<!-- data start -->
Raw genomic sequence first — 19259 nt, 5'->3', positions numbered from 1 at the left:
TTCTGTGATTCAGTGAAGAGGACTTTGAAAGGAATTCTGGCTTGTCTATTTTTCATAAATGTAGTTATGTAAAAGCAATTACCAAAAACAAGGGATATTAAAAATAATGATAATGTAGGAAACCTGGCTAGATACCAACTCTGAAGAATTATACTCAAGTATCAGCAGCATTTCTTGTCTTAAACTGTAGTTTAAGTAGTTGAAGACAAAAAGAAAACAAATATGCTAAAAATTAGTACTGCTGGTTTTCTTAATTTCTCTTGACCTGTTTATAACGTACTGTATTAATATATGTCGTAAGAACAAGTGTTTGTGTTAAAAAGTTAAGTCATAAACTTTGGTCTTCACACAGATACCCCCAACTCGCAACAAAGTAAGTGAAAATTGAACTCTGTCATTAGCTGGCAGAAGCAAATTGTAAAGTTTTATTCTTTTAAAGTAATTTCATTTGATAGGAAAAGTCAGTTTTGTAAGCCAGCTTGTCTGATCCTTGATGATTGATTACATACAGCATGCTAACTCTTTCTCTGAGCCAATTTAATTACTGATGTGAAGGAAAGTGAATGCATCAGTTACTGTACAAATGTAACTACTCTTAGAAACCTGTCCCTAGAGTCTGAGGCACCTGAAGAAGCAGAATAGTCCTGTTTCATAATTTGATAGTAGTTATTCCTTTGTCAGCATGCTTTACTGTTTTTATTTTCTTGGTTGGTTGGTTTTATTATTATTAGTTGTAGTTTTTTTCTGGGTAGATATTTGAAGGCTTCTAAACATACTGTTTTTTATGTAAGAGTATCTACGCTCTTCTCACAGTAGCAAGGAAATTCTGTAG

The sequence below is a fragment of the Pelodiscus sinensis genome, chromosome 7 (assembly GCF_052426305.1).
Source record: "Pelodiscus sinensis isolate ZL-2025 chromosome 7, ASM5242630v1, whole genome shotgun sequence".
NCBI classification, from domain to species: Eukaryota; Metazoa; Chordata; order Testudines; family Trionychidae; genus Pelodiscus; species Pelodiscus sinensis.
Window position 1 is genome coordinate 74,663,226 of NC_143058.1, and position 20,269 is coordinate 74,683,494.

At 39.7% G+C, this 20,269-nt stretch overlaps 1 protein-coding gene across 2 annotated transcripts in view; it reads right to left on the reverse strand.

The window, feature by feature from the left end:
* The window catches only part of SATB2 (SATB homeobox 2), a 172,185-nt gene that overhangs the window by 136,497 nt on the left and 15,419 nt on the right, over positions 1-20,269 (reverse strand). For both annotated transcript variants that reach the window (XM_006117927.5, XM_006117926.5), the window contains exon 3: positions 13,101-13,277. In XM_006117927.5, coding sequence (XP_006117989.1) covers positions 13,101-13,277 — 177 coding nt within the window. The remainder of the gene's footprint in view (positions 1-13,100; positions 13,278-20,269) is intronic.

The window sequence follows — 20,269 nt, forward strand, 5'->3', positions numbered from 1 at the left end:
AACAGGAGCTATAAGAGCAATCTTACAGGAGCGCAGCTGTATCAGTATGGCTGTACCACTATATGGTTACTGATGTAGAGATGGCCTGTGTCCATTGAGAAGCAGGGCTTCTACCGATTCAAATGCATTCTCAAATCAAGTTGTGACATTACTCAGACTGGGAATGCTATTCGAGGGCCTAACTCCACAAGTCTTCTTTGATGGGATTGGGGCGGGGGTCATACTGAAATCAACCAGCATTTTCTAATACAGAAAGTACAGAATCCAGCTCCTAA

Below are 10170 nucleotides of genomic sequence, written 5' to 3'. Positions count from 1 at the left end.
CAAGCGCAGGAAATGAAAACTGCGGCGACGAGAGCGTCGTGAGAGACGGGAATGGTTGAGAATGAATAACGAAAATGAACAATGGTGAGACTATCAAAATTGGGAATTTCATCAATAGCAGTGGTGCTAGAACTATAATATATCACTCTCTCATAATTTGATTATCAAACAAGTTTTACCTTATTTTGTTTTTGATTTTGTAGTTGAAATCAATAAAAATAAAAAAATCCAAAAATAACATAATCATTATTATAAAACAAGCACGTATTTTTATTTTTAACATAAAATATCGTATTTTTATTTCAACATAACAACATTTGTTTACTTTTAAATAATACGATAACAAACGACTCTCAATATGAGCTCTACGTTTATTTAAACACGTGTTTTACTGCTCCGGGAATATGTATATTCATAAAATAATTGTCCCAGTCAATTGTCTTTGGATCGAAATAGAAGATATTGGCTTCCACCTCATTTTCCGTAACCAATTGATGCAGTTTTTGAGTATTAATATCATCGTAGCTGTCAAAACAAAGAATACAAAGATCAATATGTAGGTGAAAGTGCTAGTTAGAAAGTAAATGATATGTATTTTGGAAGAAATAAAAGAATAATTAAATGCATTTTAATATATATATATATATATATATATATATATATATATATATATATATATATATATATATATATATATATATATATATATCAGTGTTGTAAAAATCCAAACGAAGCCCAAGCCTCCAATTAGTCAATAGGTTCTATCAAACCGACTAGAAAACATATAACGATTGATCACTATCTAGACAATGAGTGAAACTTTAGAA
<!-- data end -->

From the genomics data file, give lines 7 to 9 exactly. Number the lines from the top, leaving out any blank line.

At 39.7% G+C, this 20,269-nt stretch overlaps 1 protein-coding gene across 2 annotated transcripts in view; it reads right to left on the reverse strand.

The window, feature by feature from the left end:
* The window catches only part of SATB2 (SATB homeobox 2), a 172,185-nt gene that overhangs the window by 136,497 nt on the left and 15,419 nt on the right, over positions 1-20,269 (reverse strand). For both annotated transcript variants that reach the window (XM_006117927.5, XM_006117926.5), the window contains exon 3: positions 13,101-13,277. In XM_006117927.5, coding sequence (XP_006117989.1) covers positions 13,101-13,277 — 177 coding nt within the window. The remainder of the gene's footprint in view (positions 1-13,100; positions 13,278-20,269) is intronic.